Frogtown residents who have spent more than a decade working toward a goal of “1,000 Trees for Frogtown Homes” will reach – and surpass – that goal this year. What’s more, thanks to a federal grant, another 1,000 trees will be planted in Frogtown and Summit-University (St Paul neighborhoods with the lowest tree canopy) over the next five years.
Frogtown Green is a resident-led environmental initiative in St Paul’s most diverse low-income community. In 2011, volunteers with Frogtown Green vowed to plant 1,000 trees in their neighborhood’s front and back yards after learning how tree-deficient their neighborhood was. The “1,000 Trees” goal was suggested by neighborhood resident Seitu Jones, emulating the work of Joseph Beuys, a conceptual artist who planted 7,000 oak trees throughout the city of Kassel, Germany in the 1980s.
The Frogtown group – which inaugurated their efforts by planting exactly one tree on a vacant lot on Dale Street – included Jones and now-mayor Melvin Carter, then the area’s city council representative. Over time, and with the help of advisors from the city’s forestry department, the University of Minnesota, and eventually, the US Forest Service, the “Tree Frogs,” as they dubbed themselves, persevered. They gradually increased their output, pioneering a simple method of cultivating bare-root trees in gravel-filled community nursery beds along Dale Street.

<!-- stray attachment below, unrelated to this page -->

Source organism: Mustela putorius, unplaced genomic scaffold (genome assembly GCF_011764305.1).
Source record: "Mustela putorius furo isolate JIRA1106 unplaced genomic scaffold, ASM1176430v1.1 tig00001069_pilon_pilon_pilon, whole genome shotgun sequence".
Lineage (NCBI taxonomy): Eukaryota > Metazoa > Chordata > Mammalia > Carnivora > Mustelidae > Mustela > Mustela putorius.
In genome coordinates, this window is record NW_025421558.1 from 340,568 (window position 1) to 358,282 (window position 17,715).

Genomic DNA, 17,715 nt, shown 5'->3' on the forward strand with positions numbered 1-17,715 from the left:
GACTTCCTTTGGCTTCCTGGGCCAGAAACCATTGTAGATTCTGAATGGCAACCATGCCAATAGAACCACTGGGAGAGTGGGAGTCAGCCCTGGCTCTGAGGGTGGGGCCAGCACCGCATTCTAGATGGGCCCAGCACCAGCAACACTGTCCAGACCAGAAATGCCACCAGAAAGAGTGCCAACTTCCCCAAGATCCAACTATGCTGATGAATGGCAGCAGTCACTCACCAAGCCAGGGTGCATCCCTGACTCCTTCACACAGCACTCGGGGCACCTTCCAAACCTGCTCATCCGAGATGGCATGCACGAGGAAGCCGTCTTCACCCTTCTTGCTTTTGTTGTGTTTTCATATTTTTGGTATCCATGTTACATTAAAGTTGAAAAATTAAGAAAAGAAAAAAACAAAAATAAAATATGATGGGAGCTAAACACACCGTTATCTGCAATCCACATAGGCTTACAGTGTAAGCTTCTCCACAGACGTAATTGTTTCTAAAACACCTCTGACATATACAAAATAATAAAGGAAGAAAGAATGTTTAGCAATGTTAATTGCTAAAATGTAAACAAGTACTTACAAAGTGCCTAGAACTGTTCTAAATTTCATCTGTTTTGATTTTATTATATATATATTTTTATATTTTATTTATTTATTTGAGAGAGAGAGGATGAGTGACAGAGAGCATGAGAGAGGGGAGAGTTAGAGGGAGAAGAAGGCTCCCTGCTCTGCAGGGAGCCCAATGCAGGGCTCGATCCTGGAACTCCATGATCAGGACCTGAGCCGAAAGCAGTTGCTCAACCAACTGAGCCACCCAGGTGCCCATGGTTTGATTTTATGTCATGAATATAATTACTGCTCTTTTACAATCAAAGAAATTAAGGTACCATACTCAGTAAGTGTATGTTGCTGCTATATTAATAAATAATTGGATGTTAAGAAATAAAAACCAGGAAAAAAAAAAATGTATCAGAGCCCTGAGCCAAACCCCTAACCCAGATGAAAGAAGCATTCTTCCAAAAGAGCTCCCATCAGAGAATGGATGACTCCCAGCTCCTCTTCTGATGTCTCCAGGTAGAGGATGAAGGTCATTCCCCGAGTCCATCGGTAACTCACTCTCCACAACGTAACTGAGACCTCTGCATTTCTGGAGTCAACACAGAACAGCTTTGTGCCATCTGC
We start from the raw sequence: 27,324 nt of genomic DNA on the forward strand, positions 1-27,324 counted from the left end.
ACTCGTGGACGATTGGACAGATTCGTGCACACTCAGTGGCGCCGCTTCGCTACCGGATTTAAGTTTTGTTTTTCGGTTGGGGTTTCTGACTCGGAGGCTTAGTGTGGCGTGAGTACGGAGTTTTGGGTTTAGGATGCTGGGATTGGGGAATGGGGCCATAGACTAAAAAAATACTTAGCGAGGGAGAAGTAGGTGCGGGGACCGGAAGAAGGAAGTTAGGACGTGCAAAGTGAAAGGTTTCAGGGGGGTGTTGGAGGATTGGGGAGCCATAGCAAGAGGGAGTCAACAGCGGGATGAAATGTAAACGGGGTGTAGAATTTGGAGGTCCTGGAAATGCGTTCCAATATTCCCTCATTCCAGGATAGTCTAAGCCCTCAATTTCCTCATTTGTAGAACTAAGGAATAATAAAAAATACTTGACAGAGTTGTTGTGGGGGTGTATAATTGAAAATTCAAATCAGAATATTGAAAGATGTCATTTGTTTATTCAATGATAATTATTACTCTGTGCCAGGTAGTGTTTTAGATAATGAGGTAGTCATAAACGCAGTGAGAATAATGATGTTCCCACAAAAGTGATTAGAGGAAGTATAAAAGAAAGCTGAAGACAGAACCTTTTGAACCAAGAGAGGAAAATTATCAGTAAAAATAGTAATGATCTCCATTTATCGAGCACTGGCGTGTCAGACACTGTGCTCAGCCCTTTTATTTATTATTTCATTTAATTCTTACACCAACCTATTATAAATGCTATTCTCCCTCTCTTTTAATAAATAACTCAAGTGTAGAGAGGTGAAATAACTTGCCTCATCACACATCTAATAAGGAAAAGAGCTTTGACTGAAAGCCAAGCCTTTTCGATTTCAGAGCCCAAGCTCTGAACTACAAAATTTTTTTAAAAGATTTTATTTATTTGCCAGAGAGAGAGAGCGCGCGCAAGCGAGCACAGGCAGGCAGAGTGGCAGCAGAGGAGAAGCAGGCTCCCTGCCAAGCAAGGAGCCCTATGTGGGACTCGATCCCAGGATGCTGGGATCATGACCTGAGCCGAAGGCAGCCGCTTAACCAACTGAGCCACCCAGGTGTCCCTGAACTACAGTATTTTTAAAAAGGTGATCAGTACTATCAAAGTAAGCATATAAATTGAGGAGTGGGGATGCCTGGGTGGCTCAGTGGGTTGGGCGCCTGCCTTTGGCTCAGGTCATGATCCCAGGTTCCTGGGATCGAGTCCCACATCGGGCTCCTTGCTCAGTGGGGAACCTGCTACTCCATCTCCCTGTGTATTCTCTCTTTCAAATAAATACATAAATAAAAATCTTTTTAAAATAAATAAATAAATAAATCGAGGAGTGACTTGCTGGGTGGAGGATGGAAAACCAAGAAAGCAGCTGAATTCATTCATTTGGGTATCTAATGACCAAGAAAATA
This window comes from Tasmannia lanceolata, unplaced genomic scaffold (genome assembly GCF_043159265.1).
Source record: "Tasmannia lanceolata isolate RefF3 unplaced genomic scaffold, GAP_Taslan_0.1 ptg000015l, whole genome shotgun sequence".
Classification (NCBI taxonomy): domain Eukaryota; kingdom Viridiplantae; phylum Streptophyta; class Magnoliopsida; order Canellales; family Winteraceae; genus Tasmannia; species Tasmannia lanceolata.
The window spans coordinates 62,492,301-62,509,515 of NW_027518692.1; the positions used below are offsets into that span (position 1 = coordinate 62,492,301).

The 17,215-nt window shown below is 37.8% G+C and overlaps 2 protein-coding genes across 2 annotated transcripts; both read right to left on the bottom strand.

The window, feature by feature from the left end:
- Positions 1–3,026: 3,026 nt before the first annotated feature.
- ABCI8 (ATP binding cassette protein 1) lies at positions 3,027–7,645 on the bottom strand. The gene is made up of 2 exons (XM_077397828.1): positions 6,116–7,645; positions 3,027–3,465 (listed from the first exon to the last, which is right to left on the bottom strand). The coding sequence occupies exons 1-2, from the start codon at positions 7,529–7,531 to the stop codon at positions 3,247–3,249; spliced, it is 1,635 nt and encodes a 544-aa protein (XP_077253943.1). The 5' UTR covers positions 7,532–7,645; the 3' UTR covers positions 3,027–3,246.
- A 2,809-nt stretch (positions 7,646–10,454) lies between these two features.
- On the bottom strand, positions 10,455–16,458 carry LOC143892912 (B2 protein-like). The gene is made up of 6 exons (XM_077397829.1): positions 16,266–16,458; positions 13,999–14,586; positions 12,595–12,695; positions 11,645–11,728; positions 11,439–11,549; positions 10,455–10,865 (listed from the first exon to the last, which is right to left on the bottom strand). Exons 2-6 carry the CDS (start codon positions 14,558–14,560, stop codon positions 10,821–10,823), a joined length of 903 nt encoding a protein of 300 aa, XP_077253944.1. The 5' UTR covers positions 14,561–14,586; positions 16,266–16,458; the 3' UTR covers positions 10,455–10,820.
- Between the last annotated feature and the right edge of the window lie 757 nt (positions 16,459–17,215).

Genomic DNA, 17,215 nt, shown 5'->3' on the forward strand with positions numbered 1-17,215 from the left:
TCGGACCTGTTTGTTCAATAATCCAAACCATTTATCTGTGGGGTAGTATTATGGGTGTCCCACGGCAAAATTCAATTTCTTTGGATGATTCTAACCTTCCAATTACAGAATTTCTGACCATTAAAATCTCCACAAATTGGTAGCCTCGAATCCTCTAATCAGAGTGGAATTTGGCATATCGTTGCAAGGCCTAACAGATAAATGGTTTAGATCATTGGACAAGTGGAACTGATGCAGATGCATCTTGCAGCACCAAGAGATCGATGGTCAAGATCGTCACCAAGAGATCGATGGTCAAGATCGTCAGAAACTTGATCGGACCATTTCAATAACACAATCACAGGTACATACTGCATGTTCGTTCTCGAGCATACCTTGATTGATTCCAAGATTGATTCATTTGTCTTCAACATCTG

As of this month, the Tree Frogs have distributed and planted 624 free shade and fruit trees in Frogtown homes. Add to that, a “mini-forest” of 600 trees slated for installation in a Frogtown Green-run community garden on Pierce Butler and Milton Street in late October, and Frogtown’s tree canopy will increase by 1,224 trees by the end of 2023.
“Our method for free residential trees is low-tech, but high-touch,” says Frogtown Green tree program director Chris Stevens, a Frogtown resident for 23 years. “This year, we flyered every single home in Frogtown to offer them a free tree. When we plant trees in people’s yards, we make all the arrangements, advise residents on tree selection and placement. All residents need to do is dig a hole on planting day and care for their new tree after that.”
From 2021 to 2023, the Tree Frogs also shared trees and their resident-driven techniques in three adjacent, low-canopy neighborhoods. The result: thriving, volunteer-driven programs in four neighborhoods and a grand total of 1,589 trees distributed and planted by residents in Frogtown, Summit-University, Hamline-Midway and Payne-Phalen. “Our partners each have slightly different methods, but we all concentrate on residential trees, and leave the boulevard trees to the city forestry department,” Stevens explains.
Stevens is sure that the demand for free trees will grow, noting a 50-person waiting list in Frogtown for this year’s trees. And thanks to a new partnership with Great River Greening – the recent recipient of a multi-million-dollar federal tree-planting grant – the supply of trees for Frogtown and friends will continue for another 1,000, through 2027.
“Frogtown Green has done an amazing job thus far, in an urban neighborhood that is among the hardest hit by tree losses. We are thrilled to partner with them going forward,” says Great River Greening executive director Kateri Routh.
Frogtown Green is a volunteer-powered initiative to build green beauty in the Frogtown neighborhood. We plant trees, cultivate gardens and work toward a healthier environment. If you’d like to know more, our website is frogtowngreen.com and our phone is 651-757-5970.